Starring Jennifer Lawrence, John Hawkes, Lauren Sweetser, Garret Dillahunt
Directed by Debra Granik
Written by Debra Granik and Anne Rosellini
I think I postponed watching Winter’s Bone because it looked like it might be bleak and emotionally devastating. And it is. There is hope and sweetness, but they are bright spots in a beautiful, brutal world. Much like the noir detective searching for truth in a corrupt and diseased city, Ree Dolly navigates the treacherous, meth-corrupted backwoods of her home county, knowing that asking one too many questions might get her killed, but unable to walk away without an answer. Debra Granik’s movie does a spectacular job of pulling viewers into the grim story, and the performances of Jennifer Lawrence and John Hawkes make you believe in this place, this life, and these people. That’s what makes the fear, the violence, and the desperation so powerful. This is a powerful movie, skillfully crafted, and I feel like watching it again.
The story follows Jennifer Lawrence as Ree Dolly, a teenager whose meth cook father has gone missing, leaving her alone to take care of her two younger siblings and demented mother. The family is abjectly poor, forcing Ree to accept charity to keep the children fed, and to contemplate hard decisions to keep the family going. Although there’s a sense that she might be distantly related to some of her neighbors, it is clear that Ree is isolated and alone. When the sheriff comes to tell her that her father, Jessup, jumped bail and the family will lose the house if he doesn’t show up for trial, no one, not even her uncle, wants to help her. It’s up to Ree to find her father and save her family.
We immediately feel for Ree, and admire her strength of character. Jennifer Lawrence’s performance is pitch perfect. Ree is strong, proud and prickly to those who try to stop her, and heartbreakingly alone. She embodies one of my favorite hardboiled detective virtues, that of the investigator that not only won’t stop, but can’t stop. No amount of warnings or threats of violence can keep her from the answers. At the same time, we’re not allowed to forget that she’s a young girl in an oppressively adult world. At one point, Ree turns to her mother and begs “What do I do? Please tell me what to do” and her mother says nothing, so mentally absent she can’t even comprehend her daughter’s desperation. Ree is so determined and brave that you can’t help but cheer her on, but she is also so alone that you fear for her as she goes to confront each new challenge. It is too much weight for a girl of seventeen to bear. There is a sense of drowning, overwhelmed, with no escape.
Her only other family is her uncle Teardrop, played with scary brilliance by John Hawkes, and he’s not helping. He may, in fact, be the first to really show us how far over her head Ree really is. When we first see him, he’s loading a gun, acting tough and all business, but the truth is that the path she’s taking scares him. That fear, I think, is part of what makes him one of the few people we come to trust, at least in part. We trust his intentions and motivations, because they are straightforward. Contrast this with the sheriff, played by Garrett Dillahunt. The law is an outsider, and even though Ree is alone, she greets the sheriff with nothing but venom. It is quickly established that we can’t trust the sheriff’s offers of assistance; we know instinctively, so closely are we inhabiting Ree’s world, that he doesn’t actually have her best interests at heart. Everyone who could help her is either actively working against her, untrustworthy, or too scared to do anything but warn her away. But Ree won’t scare. Because Dollys don’t run.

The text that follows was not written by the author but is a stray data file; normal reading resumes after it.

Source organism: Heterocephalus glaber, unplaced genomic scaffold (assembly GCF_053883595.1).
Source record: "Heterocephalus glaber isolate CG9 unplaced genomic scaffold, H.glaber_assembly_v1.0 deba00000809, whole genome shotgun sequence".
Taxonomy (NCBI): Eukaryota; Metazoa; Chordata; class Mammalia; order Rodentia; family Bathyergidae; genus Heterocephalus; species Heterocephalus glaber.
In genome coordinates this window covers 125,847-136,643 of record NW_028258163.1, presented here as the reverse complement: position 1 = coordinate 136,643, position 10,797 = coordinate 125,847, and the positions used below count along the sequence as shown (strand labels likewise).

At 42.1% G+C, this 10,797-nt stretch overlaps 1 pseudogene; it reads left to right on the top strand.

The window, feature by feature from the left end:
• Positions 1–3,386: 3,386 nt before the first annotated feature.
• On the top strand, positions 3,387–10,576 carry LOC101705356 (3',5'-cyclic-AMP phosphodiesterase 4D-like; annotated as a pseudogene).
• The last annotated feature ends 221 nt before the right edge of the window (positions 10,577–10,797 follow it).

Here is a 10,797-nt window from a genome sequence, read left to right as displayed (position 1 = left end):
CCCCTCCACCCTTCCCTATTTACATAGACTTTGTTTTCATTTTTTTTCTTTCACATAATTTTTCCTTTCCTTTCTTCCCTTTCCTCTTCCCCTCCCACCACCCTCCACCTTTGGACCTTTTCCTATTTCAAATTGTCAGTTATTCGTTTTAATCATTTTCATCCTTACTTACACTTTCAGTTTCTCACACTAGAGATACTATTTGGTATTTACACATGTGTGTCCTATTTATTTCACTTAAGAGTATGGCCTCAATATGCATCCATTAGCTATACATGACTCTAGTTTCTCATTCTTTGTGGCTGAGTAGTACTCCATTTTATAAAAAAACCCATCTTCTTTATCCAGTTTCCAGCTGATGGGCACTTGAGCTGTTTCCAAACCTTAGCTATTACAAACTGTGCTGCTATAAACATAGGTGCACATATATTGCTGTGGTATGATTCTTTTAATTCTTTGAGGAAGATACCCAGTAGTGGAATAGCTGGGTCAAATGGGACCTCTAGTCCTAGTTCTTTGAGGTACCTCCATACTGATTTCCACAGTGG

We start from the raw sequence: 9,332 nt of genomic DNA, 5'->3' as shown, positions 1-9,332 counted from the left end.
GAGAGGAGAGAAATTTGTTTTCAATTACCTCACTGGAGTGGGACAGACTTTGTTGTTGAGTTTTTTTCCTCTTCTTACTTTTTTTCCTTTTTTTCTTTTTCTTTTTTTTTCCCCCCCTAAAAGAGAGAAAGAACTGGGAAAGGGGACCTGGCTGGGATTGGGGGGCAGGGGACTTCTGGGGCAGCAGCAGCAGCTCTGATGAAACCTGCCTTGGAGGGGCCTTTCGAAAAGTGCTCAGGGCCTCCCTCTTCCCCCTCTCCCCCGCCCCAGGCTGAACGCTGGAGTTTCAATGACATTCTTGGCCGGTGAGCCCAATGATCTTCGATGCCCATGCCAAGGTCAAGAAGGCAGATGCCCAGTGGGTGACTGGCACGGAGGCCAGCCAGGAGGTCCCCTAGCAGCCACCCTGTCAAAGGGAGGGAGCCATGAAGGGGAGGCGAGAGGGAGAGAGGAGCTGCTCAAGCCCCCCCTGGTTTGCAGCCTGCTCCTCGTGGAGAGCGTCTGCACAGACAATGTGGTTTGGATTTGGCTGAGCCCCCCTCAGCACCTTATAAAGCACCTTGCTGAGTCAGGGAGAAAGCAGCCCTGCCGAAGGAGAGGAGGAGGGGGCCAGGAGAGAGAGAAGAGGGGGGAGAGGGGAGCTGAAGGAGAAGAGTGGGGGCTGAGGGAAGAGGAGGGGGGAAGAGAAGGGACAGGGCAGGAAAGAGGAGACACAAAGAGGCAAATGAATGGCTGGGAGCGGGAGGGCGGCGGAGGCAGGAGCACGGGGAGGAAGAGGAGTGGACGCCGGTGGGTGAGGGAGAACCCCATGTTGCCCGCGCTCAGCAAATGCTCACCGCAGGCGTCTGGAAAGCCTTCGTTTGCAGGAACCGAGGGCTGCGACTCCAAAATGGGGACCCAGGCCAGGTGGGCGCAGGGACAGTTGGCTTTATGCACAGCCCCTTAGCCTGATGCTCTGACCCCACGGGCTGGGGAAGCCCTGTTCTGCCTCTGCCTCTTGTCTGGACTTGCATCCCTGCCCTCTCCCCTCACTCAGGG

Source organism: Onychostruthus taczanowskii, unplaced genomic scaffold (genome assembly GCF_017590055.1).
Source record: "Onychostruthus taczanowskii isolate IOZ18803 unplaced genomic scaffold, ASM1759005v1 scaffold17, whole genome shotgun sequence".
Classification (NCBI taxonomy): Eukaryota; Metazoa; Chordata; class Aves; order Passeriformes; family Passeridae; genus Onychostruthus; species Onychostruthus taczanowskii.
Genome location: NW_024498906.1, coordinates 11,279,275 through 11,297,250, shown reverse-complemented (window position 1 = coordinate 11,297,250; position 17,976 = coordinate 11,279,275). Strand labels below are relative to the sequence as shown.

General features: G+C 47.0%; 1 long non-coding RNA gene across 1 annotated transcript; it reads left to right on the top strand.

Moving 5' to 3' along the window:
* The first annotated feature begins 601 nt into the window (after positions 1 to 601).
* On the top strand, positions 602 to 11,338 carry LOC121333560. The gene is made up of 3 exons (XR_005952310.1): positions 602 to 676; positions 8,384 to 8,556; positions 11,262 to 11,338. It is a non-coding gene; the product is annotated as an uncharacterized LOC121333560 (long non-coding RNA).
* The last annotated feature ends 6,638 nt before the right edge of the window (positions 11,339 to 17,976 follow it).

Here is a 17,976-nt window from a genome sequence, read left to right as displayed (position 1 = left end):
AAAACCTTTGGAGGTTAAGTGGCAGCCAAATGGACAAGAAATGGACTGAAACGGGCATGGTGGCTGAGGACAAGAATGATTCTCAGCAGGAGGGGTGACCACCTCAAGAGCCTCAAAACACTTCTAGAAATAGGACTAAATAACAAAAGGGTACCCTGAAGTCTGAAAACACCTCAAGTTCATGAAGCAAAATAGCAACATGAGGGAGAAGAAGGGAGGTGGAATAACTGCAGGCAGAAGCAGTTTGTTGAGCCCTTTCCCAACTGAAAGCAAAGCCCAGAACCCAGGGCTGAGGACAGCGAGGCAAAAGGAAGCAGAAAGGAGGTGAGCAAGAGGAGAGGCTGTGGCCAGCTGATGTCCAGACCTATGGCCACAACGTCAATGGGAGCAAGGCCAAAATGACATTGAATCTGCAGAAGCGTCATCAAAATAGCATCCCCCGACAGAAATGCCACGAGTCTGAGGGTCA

Implicit in every interaction Ree has during her quest is a threat, and when those threats turn into actual violence it is explosive and terrifying. Living in this constant state of tension, it’s no wonder that Ree longs to escape by joining the Army, hoping to use the substantial signing bonus to support her family. There is a perpetual fear of hope being snatched away, because this world is just not on Ree’s side. This world does not encourage hope, and attempts to escape can have deadly consequences. Failing to escape, however, can be just as bad, when the bondsman can take away your home, and there’s never enough to eat. Violence, and fear, and desperation are never overused in Winter’s Bone, but their cumulative weight, sometimes felt only after enough time has passed for some dreadful realization to sink in, settles over the viewer like a rain-soaked blanket, omnipresent and inescapable.
I found myself thinking, afterward, about pundits who criticized the Obama administration for working to get more people on government assistance, as if it were a campaign to cultivate dependence. When I look at this movie, it becomes obvious what that campaign is actually about. It’s about people like Ree, people who are vulnerable and living right on the edge, a step away from the abyss. I’ve been fortunate in my life to never have been so impoverished, so without support, that I had to contemplate splitting my family in order to live. I’ve never known the kind of hopelessness that Ree knows. And while this is a fiction, I have no trouble believing in people like Ree, whose lives are so fraught that they have trouble even believing in that kind of help. I think those who fight against government anti-poverty programs are exactly the reason so many people remain in poverty. They are the ones who take hope away.
Winter’s Bone is an absolutely beautiful film, which is strange to say, considering its content. It is startling, and upsetting, and bleak in the best possible way. The final image, and final implications, ought to break your heart, if you are remotely human. And it is absolutely worth it, for the brilliance of the performances and an immensely well-done tale.